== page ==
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Spaces In-Between: The Railway and Early Cinema in Rural, Western Canada

  • Paul S. MooreEmail author
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Part of the Global Cinema book series (GLOBALCINE)

Abstract

Canadian early cinema is perhaps unique for the central place of railway companies in sponsoring the most prominent and some of the earliest films of Canada and its rural landscape. Prior histories have neglected how a primary audience for these films were the people of rural Canada themselves. Railways sponsored first films of Manitoba’s rural prairie, made by R. A. Hardie in 1897, who exhibited them across the Canadian West multiple times before they accompanied lectures by J. S. Freer in Britain. Charles Urban’s ‘Living Canada’ was produced with support from the Canadian Pacific Railway by the London Bioscope and debuted in London, but the company extensively toured Canada for several years with a focus on stops in the Prairies and Rocky Mountains. In Canada, land and space is a problem to overcome—the barrier to nationhood, rather than its source—and communication was the solution. Rural cinema was implicitly appended to nationalist policies by showmen riding the rails, filming the rails, and returning by rail to exhibit those films to rural audiences.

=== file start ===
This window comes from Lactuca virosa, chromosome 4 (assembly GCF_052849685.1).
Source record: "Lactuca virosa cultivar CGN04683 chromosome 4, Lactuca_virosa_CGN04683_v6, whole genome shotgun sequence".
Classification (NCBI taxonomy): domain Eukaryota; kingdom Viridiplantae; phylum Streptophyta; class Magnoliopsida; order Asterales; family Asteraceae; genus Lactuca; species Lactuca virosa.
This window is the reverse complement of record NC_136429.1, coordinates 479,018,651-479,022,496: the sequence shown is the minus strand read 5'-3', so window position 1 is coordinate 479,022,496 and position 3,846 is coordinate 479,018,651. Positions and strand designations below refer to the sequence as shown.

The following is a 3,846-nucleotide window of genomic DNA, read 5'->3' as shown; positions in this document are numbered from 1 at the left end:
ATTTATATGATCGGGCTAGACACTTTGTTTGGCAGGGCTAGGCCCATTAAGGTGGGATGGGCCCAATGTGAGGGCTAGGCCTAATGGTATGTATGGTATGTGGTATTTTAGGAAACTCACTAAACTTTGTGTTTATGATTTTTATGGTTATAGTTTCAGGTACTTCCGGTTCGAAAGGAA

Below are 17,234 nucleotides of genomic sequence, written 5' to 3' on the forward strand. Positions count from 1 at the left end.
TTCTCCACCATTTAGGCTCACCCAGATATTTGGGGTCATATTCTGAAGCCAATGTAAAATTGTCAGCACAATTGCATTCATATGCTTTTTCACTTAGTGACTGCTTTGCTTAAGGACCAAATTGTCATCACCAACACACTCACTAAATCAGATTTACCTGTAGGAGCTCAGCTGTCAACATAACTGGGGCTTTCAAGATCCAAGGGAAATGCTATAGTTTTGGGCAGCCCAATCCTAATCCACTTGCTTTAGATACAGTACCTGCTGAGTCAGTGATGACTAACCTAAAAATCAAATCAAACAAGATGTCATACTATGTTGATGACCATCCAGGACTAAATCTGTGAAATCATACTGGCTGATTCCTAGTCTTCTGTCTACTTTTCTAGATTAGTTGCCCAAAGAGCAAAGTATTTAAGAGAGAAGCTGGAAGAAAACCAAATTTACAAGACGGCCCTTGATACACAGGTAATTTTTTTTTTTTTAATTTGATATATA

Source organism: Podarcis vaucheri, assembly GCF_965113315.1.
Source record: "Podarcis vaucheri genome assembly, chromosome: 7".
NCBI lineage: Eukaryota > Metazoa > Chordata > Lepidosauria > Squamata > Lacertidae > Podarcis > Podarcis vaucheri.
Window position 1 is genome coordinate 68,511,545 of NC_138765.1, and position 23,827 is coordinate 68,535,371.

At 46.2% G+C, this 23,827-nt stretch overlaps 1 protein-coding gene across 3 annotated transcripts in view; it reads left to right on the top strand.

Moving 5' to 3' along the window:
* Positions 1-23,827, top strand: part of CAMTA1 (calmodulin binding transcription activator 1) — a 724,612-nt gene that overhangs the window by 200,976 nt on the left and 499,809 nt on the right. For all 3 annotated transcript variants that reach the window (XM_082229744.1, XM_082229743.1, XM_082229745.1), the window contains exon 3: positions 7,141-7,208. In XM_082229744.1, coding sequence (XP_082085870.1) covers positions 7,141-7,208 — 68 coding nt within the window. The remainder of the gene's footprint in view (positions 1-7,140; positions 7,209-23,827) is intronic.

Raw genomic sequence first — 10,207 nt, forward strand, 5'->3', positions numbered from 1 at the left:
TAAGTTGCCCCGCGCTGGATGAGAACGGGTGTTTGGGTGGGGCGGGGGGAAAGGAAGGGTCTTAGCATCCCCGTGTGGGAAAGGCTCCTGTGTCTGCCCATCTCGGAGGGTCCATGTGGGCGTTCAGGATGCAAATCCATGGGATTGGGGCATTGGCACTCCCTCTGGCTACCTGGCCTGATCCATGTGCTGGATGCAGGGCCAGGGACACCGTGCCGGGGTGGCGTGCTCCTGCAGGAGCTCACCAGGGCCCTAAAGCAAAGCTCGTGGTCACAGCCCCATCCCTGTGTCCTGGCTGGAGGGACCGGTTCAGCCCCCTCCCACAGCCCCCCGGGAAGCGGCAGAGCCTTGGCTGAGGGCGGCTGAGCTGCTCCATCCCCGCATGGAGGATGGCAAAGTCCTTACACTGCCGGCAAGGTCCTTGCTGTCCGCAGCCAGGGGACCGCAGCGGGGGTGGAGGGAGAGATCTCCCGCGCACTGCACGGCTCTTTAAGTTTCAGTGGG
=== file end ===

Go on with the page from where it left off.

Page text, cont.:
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Copyright information

© The Author(s) 2018

Authors and Affiliations

  1. 1.Ryerson UniversityTorontoCanada

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